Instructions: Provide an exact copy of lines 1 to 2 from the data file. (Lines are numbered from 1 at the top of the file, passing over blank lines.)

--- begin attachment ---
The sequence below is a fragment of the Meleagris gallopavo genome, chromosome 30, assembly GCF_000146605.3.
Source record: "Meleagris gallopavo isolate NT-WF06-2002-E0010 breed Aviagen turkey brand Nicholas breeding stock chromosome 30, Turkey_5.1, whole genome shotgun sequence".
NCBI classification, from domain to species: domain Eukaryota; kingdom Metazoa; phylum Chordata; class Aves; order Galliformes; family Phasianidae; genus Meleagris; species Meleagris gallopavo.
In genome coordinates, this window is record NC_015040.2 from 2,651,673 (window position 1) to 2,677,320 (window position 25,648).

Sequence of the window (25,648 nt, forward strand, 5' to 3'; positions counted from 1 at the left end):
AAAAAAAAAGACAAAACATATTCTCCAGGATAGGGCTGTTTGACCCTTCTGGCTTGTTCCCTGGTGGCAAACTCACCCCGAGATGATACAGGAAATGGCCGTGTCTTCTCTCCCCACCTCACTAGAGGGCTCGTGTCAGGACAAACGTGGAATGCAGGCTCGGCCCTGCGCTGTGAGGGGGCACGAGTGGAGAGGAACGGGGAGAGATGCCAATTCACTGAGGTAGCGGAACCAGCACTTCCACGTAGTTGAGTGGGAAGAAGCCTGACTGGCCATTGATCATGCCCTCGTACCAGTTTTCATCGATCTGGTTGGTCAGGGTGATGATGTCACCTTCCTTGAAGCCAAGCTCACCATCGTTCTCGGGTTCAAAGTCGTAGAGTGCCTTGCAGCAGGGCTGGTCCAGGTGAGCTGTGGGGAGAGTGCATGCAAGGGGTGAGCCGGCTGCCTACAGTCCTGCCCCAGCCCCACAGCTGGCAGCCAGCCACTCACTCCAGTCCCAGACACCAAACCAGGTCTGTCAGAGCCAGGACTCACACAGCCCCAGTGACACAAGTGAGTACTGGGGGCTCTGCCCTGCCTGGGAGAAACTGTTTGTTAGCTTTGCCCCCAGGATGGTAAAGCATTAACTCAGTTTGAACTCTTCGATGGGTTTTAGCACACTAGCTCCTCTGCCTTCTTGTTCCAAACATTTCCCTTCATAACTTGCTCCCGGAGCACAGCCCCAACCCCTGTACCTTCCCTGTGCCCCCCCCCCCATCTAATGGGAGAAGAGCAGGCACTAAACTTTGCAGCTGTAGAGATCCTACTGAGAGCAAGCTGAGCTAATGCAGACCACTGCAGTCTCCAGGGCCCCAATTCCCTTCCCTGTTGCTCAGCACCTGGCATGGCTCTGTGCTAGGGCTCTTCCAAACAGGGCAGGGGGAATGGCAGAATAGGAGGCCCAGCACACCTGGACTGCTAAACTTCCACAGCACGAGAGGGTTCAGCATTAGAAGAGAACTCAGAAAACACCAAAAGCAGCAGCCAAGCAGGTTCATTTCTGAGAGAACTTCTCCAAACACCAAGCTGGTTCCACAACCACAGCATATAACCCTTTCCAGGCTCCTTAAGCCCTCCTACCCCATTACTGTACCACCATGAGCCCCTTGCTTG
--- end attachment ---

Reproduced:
The sequence below is a fragment of the Meleagris gallopavo genome, chromosome 30, assembly GCF_000146605.3.
Source record: "Meleagris gallopavo isolate NT-WF06-2002-E0010 breed Aviagen turkey brand Nicholas breeding stock chromosome 30, Turkey_5.1, whole genome shotgun sequence".